Students at the prestigious University of Chicago say that free speech should not apply equally to everyone. The students objected to the school’s Institute of Politics’ invitation to former Donald Trump campaign manager Corey Lewandowski. They claim that allowing him to speak “normalizes bigotry” and provides a platform for fascism.
Lewandowski did not join the White House staff but by many accounts remains an influential advisor to the president.
The coalition of students from U of C Resists, Graduate Students United, Students Working Against Prisons, and UChicago Socialists claim that the school’s “commitment to free expression” doesn’t require the institution to host him due to his alleged ties to white supremacists and similarly alleged calls to violence against minority groups and refugees.
They told Campus Reform that they did not call for the University to disinvite him, but rather “encouraged [the person who invited him] to reconsider and rescind the invitation,” as if it makes a difference.
In an open letter to the school, the authors state that Lewandowski courted right-wing extremist groups. They also referred to his alleged “assault” of a woman Breitbart journalist during the campaign, among other things.
“Lewandowski is not the first Trump surrogate to be invited to the Institute of Politics. Last month, Sean Spicer, Trump’s Press Secretary and Director of Communications, spoke in the same series,” it states. “By hosting figures like Spicer and Lewandowski the Institute of Politics suggests that the ideas and ideologies they represent are debatable positions within the range of normal politics.”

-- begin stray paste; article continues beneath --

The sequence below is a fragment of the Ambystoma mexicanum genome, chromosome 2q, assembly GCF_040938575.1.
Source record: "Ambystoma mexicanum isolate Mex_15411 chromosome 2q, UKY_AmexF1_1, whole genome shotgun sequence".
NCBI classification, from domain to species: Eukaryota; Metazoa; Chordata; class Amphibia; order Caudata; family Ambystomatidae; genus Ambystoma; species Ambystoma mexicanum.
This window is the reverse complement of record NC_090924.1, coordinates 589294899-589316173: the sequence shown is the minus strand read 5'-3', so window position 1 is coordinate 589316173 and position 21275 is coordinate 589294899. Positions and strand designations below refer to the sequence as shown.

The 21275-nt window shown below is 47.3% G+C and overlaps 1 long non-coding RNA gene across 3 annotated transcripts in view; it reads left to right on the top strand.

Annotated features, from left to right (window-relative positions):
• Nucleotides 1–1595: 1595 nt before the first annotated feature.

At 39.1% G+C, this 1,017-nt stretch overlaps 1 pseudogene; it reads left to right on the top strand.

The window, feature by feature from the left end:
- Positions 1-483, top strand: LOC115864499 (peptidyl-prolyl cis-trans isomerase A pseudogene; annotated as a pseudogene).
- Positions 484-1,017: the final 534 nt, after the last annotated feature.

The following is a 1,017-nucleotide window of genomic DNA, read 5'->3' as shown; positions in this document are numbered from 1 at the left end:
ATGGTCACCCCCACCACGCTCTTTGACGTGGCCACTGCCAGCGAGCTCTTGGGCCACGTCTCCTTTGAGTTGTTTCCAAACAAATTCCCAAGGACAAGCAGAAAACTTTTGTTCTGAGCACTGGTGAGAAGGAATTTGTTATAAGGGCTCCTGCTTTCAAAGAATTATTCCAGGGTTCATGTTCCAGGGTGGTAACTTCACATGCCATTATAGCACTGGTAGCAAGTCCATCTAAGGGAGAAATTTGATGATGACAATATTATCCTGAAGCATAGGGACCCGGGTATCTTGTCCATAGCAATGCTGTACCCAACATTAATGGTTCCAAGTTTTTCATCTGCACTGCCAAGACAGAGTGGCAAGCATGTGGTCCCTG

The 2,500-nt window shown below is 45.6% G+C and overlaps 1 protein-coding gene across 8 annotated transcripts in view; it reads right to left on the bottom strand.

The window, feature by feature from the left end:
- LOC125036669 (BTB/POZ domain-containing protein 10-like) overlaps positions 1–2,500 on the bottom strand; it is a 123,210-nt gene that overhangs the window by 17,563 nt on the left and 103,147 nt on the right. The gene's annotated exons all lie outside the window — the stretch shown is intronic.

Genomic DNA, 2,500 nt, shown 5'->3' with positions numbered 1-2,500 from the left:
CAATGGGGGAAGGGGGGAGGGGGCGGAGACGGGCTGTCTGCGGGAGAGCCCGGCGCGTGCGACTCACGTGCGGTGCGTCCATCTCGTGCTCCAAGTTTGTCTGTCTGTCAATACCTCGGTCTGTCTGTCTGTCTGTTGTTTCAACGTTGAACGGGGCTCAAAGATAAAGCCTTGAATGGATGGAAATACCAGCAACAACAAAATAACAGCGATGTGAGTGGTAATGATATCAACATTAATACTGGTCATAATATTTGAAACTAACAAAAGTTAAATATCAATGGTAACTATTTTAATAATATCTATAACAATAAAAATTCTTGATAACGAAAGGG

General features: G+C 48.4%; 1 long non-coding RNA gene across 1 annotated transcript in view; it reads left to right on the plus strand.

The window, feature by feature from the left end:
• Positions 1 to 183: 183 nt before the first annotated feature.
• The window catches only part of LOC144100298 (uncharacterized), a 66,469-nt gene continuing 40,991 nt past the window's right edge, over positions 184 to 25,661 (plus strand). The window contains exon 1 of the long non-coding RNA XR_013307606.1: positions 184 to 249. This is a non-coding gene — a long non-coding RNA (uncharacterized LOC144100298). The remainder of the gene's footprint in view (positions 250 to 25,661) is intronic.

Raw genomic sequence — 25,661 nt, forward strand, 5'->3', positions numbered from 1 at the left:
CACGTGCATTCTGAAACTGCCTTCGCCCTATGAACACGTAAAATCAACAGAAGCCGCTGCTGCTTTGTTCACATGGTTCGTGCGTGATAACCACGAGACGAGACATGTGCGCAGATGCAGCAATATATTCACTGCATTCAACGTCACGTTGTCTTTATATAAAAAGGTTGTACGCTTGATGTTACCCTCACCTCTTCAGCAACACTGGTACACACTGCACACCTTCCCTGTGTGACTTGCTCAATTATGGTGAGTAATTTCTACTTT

Free speech, it claims, should not extend to Trump surrogates.
“It sends a positive signal to white supremacists that they are welcome here,” the students declare. “This exposes the most vulnerable members of our community to even greater risk. That is unacceptable.”
In addition to the letter, the student coalition set up a “Bigotry is not Normal” event to protest Lewandowski, in which over a hundred students claimed to have participated on Wednesday. Students set up protest fliers with statements like “This is not dialogue it’s a war.” [sic]
Speaking to The Chicagoist, IoP Executive Director Steve Edwards says that he respects the students’ right to protest but believes it’s necessary to invite guests who can provide insight into Trump’s campaign, adding that ““people are free to contest, criticize, and protest views expressed on campus so long as they do not obstruct or interfere with the freedom of others to express their views.”